So what rules would be useful to educational institutions and communities in determining what to do with such monuments?
The first of the Yale Principles is a good place to start: determine “whether the namesake’s principal legacy fundamentally conflicts” with institutional mission or community values. Hopefully most Americans would agree that slavery is evil. And, despite the unwillingness of some southerners to admit it, the historical evidence is conclusive and indisputable that the Confederacy’s major purpose was to preserve the institution of slavery. If service to the Confederacy or the cause of white supremacy represents the individual’s “principal legacy” -- as is the case with Calhoun, Forrest, and, arguably, Lee – then it is inappropriate to “honor” these individuals. This doesn’t mean their names and deeds need to be “erased from history” – but it does mean that they should not be held up as public examples of our current values. Castleman’s “principal legacy” would seem to be more benign even though, like most white people of his generation, he believed in segregation. What of Founding Fathers like Washington and Jefferson who were slave-owners? Their “principal legacy” is the creation of the United States – a more noble enterprise, despite its – and their - imperfections. Elijah Parish Lovejoy, an abolitionist and America’s first martyr to freedom of the press, published anti-Catholic tracts that most would find objectionable today– but again, that is not his principal legacy.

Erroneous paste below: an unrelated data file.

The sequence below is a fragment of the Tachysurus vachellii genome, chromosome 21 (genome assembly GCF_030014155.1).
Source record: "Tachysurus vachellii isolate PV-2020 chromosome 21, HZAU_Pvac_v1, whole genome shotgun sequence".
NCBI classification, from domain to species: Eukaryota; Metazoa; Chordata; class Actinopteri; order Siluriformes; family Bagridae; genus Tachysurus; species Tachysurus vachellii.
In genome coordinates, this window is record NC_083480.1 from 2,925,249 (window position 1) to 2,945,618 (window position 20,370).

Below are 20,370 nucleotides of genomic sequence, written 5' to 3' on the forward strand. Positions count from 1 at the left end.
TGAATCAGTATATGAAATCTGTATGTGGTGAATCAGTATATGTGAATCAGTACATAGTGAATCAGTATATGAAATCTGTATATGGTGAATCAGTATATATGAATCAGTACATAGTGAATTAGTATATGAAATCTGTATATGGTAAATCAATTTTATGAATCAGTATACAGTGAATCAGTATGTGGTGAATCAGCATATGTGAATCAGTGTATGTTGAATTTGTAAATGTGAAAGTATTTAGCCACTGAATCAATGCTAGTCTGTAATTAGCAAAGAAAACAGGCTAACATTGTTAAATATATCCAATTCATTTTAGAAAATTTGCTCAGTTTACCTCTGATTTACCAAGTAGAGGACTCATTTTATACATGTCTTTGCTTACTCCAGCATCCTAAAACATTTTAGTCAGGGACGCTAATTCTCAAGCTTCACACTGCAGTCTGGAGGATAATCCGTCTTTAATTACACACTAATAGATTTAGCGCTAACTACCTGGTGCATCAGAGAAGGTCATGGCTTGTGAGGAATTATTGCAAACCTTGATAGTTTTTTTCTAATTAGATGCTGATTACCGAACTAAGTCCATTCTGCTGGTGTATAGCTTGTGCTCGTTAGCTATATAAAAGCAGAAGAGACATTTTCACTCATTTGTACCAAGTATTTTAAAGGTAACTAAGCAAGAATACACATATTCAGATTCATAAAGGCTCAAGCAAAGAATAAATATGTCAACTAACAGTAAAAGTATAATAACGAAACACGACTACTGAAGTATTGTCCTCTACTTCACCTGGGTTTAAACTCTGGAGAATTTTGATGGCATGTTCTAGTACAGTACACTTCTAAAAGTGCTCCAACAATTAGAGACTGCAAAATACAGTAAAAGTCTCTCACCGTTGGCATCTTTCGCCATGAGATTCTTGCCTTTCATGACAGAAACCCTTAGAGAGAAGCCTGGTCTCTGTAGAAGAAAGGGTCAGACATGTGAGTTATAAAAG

Washington & Lee’s insistence on contextualization is also a worthwhile guideline for these situations. Most nations, including ours, are not very good at self-criticism, but we need to be honest about our past if we are going to fashion a brighter future for our country. It is difficult but worthwhile work to understand how even our heroes have fallen short of our ideals.
Finally, it’s important to remember that, in the case of public monuments, we the living decide who we should honor and how. Those decisions should be made thoughtfully, with broad consultation, and with a due regard for history and historical context. Is it too much to hope that, as institutions and communities, we can debate these issues civilly, without resorting to labeling each other as “fascists” or “libtards”? We need not demand perfection of our heroes, but we also are not compelled to live with the mistaken judgments of earlier generations. And we should be humble enough to remember that later generations may not agree with our decisions. This is a fine. It is important for each era to reflect on its values and the messages it communicates by choosing its heroes.
As institutions and communities we will get through this current time of controversy. It will not be easy – reconsidering deeply held assumptions never is. We will likely make mistakes. But future generations will have the right and the duty to reconsider the choices we make.
[i] Calhoun College was renamed Grace Murray Hopper College, honoring “A trailblazing computer scientist, brilliant mathematician and teacher, and dedicated public servant.”